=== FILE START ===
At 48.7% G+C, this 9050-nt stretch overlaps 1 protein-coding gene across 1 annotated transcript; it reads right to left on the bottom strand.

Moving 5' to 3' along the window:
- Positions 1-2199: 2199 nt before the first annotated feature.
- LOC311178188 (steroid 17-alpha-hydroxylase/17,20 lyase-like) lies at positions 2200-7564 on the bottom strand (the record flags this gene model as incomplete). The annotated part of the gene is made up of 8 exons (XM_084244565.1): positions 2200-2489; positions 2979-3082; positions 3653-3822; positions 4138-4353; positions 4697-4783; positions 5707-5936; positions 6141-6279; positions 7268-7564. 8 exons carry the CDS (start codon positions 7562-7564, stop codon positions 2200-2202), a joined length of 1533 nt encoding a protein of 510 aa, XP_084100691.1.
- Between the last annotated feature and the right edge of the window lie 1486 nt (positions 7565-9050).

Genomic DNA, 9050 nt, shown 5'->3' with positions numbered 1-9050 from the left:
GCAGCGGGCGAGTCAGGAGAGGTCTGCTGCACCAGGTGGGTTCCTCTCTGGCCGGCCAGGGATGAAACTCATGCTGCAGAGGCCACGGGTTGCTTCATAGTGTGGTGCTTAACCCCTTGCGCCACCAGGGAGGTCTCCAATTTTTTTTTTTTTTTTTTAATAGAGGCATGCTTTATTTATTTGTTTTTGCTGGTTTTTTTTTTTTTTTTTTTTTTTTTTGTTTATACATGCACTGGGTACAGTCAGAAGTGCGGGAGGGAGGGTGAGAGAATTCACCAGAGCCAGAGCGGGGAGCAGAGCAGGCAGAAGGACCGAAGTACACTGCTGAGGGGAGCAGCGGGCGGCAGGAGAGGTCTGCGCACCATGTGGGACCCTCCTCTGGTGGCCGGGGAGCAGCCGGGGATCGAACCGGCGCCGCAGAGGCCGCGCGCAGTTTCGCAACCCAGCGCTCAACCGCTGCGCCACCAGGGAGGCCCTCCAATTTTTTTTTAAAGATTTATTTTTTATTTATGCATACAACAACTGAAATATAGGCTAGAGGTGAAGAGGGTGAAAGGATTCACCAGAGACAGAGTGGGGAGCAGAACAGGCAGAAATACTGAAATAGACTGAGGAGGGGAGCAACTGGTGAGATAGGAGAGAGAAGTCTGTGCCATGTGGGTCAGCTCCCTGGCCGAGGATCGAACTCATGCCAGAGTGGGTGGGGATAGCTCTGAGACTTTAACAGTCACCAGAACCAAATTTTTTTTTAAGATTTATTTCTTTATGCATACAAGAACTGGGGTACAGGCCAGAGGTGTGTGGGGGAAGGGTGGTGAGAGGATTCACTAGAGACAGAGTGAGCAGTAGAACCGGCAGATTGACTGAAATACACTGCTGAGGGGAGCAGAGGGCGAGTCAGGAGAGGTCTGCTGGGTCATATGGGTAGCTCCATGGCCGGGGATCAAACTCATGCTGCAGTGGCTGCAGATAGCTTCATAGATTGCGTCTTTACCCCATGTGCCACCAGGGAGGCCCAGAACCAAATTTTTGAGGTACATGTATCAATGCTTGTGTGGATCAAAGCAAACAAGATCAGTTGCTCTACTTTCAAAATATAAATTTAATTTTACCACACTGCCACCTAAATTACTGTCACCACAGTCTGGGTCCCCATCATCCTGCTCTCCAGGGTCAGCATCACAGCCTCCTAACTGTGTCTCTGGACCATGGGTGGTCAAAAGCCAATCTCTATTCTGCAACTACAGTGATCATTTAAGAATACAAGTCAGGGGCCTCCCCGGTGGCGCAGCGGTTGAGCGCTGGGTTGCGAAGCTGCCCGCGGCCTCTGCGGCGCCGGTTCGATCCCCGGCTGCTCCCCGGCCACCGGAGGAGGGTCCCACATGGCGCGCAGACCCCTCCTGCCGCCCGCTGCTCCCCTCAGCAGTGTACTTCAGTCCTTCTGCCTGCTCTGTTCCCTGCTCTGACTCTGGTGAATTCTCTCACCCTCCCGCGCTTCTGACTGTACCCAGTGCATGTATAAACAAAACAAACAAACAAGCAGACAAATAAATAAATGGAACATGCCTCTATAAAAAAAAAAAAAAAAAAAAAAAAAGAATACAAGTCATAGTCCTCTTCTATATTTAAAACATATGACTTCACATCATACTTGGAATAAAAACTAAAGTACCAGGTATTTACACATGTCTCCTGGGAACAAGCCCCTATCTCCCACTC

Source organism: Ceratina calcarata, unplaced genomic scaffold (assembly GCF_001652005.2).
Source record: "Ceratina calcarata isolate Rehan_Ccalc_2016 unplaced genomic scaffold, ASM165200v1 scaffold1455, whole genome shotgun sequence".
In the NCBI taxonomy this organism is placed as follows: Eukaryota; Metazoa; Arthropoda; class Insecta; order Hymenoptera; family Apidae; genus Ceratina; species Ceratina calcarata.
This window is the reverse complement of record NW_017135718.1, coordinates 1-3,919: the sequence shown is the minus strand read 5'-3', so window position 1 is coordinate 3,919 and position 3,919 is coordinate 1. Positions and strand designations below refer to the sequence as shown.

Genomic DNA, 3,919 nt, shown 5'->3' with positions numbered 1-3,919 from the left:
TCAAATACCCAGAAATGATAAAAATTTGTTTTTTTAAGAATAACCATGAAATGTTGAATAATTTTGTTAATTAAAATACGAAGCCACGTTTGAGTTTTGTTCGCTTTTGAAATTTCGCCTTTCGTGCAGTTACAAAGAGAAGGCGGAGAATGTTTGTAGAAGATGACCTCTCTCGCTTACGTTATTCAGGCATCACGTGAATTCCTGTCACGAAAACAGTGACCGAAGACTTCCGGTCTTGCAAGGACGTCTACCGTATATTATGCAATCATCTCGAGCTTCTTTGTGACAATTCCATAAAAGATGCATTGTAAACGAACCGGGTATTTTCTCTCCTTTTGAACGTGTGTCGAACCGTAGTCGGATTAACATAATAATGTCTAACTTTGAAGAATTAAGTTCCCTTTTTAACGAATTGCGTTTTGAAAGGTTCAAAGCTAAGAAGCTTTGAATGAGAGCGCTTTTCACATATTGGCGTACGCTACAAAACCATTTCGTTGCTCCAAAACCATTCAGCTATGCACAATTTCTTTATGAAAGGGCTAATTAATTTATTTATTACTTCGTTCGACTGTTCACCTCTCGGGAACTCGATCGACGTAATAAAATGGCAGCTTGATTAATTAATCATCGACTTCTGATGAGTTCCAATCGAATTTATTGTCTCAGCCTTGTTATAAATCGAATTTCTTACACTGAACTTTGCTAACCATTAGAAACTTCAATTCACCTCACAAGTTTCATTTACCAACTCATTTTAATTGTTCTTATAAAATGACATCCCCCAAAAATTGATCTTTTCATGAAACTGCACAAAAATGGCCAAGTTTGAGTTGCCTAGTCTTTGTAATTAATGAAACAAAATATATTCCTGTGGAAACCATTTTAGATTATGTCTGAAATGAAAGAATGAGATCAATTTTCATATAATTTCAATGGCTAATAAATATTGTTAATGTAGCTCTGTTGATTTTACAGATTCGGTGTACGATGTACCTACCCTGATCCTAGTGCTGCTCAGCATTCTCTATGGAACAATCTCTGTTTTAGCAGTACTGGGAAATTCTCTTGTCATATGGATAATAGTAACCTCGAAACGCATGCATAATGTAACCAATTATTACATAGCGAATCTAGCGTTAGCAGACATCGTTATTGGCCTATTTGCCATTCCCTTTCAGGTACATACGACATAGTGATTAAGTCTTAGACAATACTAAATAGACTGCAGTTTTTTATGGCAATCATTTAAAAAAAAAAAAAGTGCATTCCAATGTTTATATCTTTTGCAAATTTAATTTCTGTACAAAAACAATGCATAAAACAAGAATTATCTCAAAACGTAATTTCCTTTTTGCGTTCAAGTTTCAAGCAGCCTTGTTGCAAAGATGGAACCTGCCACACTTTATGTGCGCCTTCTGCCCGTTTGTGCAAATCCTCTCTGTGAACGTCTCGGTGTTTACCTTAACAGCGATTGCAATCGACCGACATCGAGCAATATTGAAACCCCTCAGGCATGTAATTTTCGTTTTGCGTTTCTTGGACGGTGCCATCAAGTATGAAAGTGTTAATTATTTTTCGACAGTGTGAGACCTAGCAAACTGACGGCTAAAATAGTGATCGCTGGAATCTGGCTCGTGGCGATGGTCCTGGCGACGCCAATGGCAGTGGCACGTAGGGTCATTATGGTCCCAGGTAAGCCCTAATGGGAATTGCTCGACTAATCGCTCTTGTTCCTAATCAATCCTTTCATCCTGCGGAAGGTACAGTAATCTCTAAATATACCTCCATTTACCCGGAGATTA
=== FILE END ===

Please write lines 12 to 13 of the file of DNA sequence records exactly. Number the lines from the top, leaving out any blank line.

Genomic DNA, 3,919 nt, shown 5'->3' with positions numbered 1-3,919 from the left:
TCAAATACCCAGAAATGATAAAAATTTGTTTTTTTAAGAATAACCATGAAATGTTGAATAATTTTGTTAATTAAAATACGAAGCCACGTTTGAGTTTTGTTCGCTTTTGAAATTTCGCCTTTCGTGCAGTTACAAAGAGAAGGCGGAGAATGTTTGTAGAAGATGACCTCTCTCGCTTACGTTATTCAGGCATCACGTGAATTCCTGTCACGAAAACAGTGACCGAAGACTTCCGGTCTTGCAAGGACGTCTACCGTATATTATGCAATCATCTCGAGCTTCTTTGTGACAATTCCATAAAAGATGCATTGTAAACGAACCGGGTATTTTCTCTCCTTTTGAACGTGTGTCGAACCGTAGTCGGATTAACATAATAATGTCTAACTTTGAAGAATTAAGTTCCCTTTTTAACGAATTGCGTTTTGAAAGGTTCAAAGCTAAGAAGCTTTGAATGAGAGCGCTTTTCACATATTGGCGTACGCTACAAAACCATTTCGTTGCTCCAAAACCATTCAGCTATGCACAATTTCTTTATGAAAGGGCTAATTAATTTATTTATTACTTCGTTCGACTGTTCACCTCTCGGGAACTCGATCGACGTAATAAAATGGCAGCTTGATTAATTAATCATCGACTTCTGATGAGTTCCAATCGAATTTATTGTCTCAGCCTTGTTATAAATCGAATTTCTTACACTGAACTTTGCTAACCATTAGAAACTTCAATTCACCTCACAAGTTTCATTTACCAACTCATTTTAATTGTTCTTATAAAATGACATCCCCCAAAAATTGATCTTTTCATGAAACTGCACAAAAATGGCCAAGTTTGAGTTGCCTAGTCTTTGTAATTAATGAAACAAAATATATTCCTGTGGAAACCATTTTAGATTATGTCTGAAATGAAAGAATGAGATCAATTTTCATATAATTTCAATGGCTAATAAATATTGTTAATGTAGCTCTGTTGATTTTACAGATTCGGTGTACGATGTACCTACCCTGATCCTAGTGCTGCTCAGCATTCTCTATGGAACAATCTCTGTTTTAGCAGTACTGGGAAATTCTCTTGTCATATGGATAATAGTAACCTCGAAACGCATGCATAATGTAACCAATTATTACATAGCGAATCTAGCGTTAGCAGACATCGTTATTGGCCTATTTGCCATTCCCTTTCAGGTACATACGACATAGTGATTAAGTCTTAGACAATACTAAATAGACTGCAGTTTTTTATGGCAATCATTTAAAAAAAAAAAAAGTGCATTCCAATGTTTATATCTTTTGCAAATTTAATTTCTGTACAAAAACAATGCATAAAACAAGAATTATCTCAAAACGTAATTTCCTTTTTGCGTTCAAGTTTCAAGCAGCCTTGTTGCAAAGATGGAACCTGCCACACTTTATGTGCGCCTTCTGCCCGTTTGTGCAAATCCTCTCTGTGAACGTCTCGGTGTTTACCTTAACAGCGATTGCAATCGACCGACATCGAGCAATATTGAAACCCCTCAGGCATGTAATTTTCGTTTTGCGTTTCTTGGACGGTGCCATCAAGTATGAAAGTGTTAATTATTTTTCGACAGTGTGAGACCTAGCAAACTGACGGCTAAAATAGTGATCGCTGGAATCTGGCTCGTGGCGATGGTCCTGGCGACGCCAATGGCAGTGGCACGTAGGGTCATTATGGTCCCAGGTAAGCCCTAATGGGAATTGCTCGACTAATCGCTCTTGTTCCTAATCAATCCTTTCATCCTGCGGAAGGTACAGTAATCTCTAAATATACCTCCATTTACCCGGAGATTA